Butternut squash may not sound like an obvious choice for breakfast but its high vitamin A and C content paired with a sweet nutty flavour make for a great start to your day. It also works wonderfully with black pudding. The two flavours complement each other extremely well, and with black pudding’s healthy dose of B12, iron and relatively high protein the two combined provide a good nutrient hit. Add in some greens for magnesium and potassium and you’re set for the day.

Whilst butternut squash does, of course, contain a healthy dose of carbohydrate it is still relatively low when compared to other carb sources and much of that carbohydrate content comes in the form of dietary fibre. For example, 100g of butternut squash contains approximately 12g carbohydrate, compared to rye bread’s 48g per 100g.

100g black pudding
¼ butternut squash, seeds removed (skin on)
50g spring onions
2 tsp oil
1 sprig of thyme or sage
1 tsp rapeseed oil
Pinch of nutmeg
Sea salt
Black pepper

To save time, the butternut squash can be roasted in advance and kept in the refrigerator. It will keep for 3 days and can be reheated in the oven or under the grill with the black pudding.

1. Cut the Butternut squash into four pieces through its length, giving four long wedge shaped pieces. Remove the seeds.*
2. You will only need one piece of squash per portion. Place the wedge on a baking tray, drizzle with 1 tsp oil. Add salt and pepper, and the sage or thyme. Place the black pudding on the same tray and roast at 180°C for 25 minutes, or until the squash is tender.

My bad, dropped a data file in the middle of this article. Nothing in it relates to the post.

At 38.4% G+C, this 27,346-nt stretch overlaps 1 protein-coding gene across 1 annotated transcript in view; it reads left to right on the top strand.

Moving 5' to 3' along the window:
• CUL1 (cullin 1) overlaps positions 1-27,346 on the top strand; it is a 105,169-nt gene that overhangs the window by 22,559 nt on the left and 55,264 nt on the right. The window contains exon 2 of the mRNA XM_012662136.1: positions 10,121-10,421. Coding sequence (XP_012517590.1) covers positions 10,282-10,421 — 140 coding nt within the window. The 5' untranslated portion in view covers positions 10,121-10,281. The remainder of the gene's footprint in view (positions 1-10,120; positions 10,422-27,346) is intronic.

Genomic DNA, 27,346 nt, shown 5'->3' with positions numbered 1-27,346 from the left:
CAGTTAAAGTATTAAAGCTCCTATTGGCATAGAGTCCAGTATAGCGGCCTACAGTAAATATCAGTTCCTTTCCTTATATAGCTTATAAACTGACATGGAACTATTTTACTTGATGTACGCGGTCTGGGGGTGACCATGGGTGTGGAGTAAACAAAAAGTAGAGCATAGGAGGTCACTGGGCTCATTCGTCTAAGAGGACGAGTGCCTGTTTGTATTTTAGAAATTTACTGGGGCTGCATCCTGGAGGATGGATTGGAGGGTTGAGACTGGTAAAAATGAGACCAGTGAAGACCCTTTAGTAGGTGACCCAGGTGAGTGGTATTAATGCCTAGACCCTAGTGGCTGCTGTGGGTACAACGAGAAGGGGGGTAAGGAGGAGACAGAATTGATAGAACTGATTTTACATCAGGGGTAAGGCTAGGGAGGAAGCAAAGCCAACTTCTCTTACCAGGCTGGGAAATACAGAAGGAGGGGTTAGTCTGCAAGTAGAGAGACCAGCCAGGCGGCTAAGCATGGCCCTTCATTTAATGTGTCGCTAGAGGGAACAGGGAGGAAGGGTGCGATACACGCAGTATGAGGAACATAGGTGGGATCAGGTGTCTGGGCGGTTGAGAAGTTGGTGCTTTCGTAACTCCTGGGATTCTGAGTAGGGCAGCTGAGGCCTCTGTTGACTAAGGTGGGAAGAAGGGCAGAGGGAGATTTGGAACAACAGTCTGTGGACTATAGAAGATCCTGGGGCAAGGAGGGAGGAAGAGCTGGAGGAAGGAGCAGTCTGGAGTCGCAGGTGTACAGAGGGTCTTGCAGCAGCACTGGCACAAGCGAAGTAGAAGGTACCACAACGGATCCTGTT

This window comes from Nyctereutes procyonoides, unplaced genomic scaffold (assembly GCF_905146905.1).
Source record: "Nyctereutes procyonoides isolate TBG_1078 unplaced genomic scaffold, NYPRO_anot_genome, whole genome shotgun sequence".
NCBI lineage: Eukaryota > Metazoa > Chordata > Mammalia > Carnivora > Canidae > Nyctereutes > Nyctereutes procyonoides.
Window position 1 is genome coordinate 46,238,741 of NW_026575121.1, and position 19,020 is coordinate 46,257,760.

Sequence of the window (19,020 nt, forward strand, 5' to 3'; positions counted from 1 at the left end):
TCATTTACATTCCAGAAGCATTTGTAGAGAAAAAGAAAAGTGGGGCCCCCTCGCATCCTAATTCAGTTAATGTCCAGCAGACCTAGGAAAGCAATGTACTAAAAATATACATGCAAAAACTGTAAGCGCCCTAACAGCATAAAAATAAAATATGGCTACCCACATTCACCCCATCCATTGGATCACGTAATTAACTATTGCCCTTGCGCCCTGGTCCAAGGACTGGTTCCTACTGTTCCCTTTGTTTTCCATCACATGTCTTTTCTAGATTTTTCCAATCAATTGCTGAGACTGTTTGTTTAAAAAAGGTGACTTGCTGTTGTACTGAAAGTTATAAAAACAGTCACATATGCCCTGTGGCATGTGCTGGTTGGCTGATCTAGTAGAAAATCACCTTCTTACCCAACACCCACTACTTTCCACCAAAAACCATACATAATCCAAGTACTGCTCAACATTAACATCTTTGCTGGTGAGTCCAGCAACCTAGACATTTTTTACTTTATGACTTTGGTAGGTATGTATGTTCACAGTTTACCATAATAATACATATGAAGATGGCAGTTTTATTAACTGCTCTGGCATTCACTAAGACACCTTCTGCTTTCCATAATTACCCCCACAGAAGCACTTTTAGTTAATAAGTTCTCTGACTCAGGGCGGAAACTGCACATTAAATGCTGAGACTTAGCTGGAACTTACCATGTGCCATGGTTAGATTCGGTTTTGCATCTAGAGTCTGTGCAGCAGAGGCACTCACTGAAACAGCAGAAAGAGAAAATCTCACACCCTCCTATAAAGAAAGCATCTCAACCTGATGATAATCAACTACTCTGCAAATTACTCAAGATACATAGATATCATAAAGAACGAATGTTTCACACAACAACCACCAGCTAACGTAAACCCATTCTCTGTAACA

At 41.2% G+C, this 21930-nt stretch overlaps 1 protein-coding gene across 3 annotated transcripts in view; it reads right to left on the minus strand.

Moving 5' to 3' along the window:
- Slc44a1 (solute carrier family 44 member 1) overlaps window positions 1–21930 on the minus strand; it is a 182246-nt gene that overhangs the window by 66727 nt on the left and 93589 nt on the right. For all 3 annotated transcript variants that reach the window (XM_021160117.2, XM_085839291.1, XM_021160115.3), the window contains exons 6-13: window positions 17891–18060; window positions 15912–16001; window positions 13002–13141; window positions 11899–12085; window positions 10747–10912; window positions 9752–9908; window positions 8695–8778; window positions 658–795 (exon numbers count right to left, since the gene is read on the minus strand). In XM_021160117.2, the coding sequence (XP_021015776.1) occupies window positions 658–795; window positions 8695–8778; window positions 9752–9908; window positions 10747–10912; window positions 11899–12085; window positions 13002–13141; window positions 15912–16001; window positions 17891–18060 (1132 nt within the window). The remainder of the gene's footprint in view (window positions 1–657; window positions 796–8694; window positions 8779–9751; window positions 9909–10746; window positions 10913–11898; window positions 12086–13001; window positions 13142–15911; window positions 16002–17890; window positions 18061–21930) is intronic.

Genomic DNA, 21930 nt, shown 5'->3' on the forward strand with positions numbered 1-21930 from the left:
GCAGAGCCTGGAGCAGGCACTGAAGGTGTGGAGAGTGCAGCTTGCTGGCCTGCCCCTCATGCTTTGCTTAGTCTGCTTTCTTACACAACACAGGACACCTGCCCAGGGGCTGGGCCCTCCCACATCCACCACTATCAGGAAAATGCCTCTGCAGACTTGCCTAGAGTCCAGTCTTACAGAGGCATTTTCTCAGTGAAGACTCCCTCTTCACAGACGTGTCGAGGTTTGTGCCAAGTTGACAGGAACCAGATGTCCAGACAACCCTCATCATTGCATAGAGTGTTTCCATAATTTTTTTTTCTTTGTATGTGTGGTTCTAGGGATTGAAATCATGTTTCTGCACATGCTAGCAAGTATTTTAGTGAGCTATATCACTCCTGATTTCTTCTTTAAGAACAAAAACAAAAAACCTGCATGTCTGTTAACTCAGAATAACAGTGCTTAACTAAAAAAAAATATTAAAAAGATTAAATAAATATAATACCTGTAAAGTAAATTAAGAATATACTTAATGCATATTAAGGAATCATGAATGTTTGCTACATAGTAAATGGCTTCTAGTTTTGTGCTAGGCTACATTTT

3. Meanwhile, add the remaining oil to a deep pan and add the spring onions. Gently fry until wilted. Season with salt, pepper and a pinch of nutmeg.
4. To serve, plate the black pudding with the spring onions. Run a knife or spoon under the flesh of the squash to remove it from the skin, and transfer it to the plate. For an extra calorie hit, add a poached egg and spinach.

*The seeds are rich in calcium and zinc, with 30% protein content. They are also delicious when roasted. Simply rinse them, dry thoroughly, and mix with 1 tsp coconut oil, salt, pepper, and any spice(s) of your choosing. Roast at 180°C for approx. 15-20 mins, until golden and crisp. Sprinkle over soups, salads or the dish given above. They also make a great snack by themselves.
Kcal = 445
Protein = 19
Carbs = 45
Fat = 21

Vegetarian = NO
Home freeze = NO
Refrigerate = 2 DAYS

5. Smoked haddock & egg

Simple but effective, that’s what this dish is all about. Smoked haddock can be bought and kept in the fridge for a good few days, making it an excellent breakfast, lunch or dinner option. When topped with a poached egg and accompanied by a little asparagus or spinach it becomes a good, high protein balanced dish.

The haddock can simply be grilled – around 2-3 minutes on each side under a hot grill – but poaching helps to retain its moisture. The choice is yours.

200g naturally smoked haddock fillet
1 bay leaf

1 large egg
2 tsp white wine vinegar

100g of asaparagus
1 tsp rapeseed oil
Sea salt and black pepper

1. Place a piece of greaseproof paper in the bottom of a pan large enough to hold the haddock fillet. Place the fish on top of the paper, then add enough water to just cover the fish. Add the bay leaf to the water then place another piece of greaseproof paper on top of the fish.
2. Place the pan over a medium high heat until it comes to a simmer. Reduce the heat and leave the fish to very gently heat through while you prepare the rest of the dish.
3. Bring a small saucepan of water to the boil, add the vinegar, and reduce the heat to a gentle simmer. Carefully crack the egg into the pan and leave it to poach for 3 minutes (longer for a set yolk). Remove the egg and drain it on kitchen towel.
4. Pour away the water from the poaching pan and return to to a high heat. Add the oil, then the asparagus, and gently sautee. Once wilted (a minute or so) season them with salt and pepper.
5. To serve, remove the smoked haddock from the poaching water, drain it well, and place it in the centre of a plate. Top with the asparagus and poached egg.